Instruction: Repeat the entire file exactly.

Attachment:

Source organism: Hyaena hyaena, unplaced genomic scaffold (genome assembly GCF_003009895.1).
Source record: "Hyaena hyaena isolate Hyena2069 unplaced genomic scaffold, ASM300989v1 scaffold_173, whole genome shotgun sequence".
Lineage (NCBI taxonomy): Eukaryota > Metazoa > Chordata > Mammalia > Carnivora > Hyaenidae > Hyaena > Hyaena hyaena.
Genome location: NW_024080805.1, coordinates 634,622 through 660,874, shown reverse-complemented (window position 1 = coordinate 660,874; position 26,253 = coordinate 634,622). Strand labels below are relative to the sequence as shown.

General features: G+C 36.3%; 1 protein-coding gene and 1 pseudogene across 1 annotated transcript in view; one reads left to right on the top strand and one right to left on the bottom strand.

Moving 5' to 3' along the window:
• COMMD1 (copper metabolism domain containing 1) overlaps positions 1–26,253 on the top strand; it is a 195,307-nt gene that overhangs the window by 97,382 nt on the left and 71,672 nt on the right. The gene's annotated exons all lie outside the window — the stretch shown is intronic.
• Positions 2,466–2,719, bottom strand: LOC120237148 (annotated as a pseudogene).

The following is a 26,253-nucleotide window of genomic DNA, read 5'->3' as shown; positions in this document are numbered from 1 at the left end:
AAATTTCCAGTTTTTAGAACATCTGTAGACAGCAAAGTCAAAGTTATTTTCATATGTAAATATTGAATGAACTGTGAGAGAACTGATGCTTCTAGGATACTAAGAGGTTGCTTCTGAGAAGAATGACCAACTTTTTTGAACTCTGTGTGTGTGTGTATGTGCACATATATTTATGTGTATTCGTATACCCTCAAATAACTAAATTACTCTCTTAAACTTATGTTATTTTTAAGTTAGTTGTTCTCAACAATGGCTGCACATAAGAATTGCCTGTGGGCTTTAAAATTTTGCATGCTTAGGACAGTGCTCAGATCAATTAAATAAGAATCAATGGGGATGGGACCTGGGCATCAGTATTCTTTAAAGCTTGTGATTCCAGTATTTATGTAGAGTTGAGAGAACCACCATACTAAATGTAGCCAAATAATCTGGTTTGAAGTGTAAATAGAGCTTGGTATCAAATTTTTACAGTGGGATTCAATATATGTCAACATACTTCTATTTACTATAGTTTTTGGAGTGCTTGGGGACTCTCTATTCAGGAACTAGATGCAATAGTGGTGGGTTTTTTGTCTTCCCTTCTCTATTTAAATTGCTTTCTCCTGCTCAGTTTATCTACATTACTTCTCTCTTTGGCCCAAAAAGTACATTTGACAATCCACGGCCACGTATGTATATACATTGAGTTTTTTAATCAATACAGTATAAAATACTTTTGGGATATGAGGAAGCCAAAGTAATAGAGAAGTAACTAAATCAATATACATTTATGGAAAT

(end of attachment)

Source organism: Hyaena hyaena, unplaced genomic scaffold (genome assembly GCF_003009895.1).
Source record: "Hyaena hyaena isolate Hyena2069 unplaced genomic scaffold, ASM300989v1 scaffold_173, whole genome shotgun sequence".
Lineage (NCBI taxonomy): Eukaryota > Metazoa > Chordata > Mammalia > Carnivora > Hyaenidae > Hyaena > Hyaena hyaena.
Genome location: NW_024080805.1, coordinates 634,622 through 660,874, shown reverse-complemented (window position 1 = coordinate 660,874; position 26,253 = coordinate 634,622). Strand labels below are relative to the sequence as shown.

General features: G+C 36.3%; 1 protein-coding gene and 1 pseudogene across 1 annotated transcript in view; one reads left to right on the top strand and one right to left on the bottom strand.

Moving 5' to 3' along the window:
• COMMD1 (copper metabolism domain containing 1) overlaps positions 1–26,253 on the top strand; it is a 195,307-nt gene that overhangs the window by 97,382 nt on the left and 71,672 nt on the right. The gene's annotated exons all lie outside the window — the stretch shown is intronic.
• Positions 2,466–2,719, bottom strand: LOC120237148 (annotated as a pseudogene).

The following is a 26,253-nucleotide window of genomic DNA, read 5'->3' as shown; positions in this document are numbered from 1 at the left end:
AAATTTCCAGTTTTTAGAACATCTGTAGACAGCAAAGTCAAAGTTATTTTCATATGTAAATATTGAATGAACTGTGAGAGAACTGATGCTTCTAGGATACTAAGAGGTTGCTTCTGAGAAGAATGACCAACTTTTTTGAACTCTGTGTGTGTGTGTATGTGCACATATATTTATGTGTATTCGTATACCCTCAAATAACTAAATTACTCTCTTAAACTTATGTTATTTTTAAGTTAGTTGTTCTCAACAATGGCTGCACATAAGAATTGCCTGTGGGCTTTAAAATTTTGCATGCTTAGGACAGTGCTCAGATCAATTAAATAAGAATCAATGGGGATGGGACCTGGGCATCAGTATTCTTTAAAGCTTGTGATTCCAGTATTTATGTAGAGTTGAGAGAACCACCATACTAAATGTAGCCAAATAATCTGGTTTGAAGTGTAAATAGAGCTTGGTATCAAATTTTTACAGTGGGATTCAATATATGTCAACATACTTCTATTTACTATAGTTTTTGGAGTGCTTGGGGACTCTCTATTCAGGAACTAGATGCAATAGTGGTGGGTTTTTTGTCTTCCCTTCTCTATTTAAATTGCTTTCTCCTGCTCAGTTTATCTACATTACTTCTCTCTTTGGCCCAAAAAGTACATTTGACAATCCACGGCCACGTATGTATATACATTGAGTTTTTTAATCAATACAGTATAAAATACTTTTGGGATATGAGGAAGCCAAAGTAATAGAGAAGTAACTAAATCAATATACATTTATGGAAAT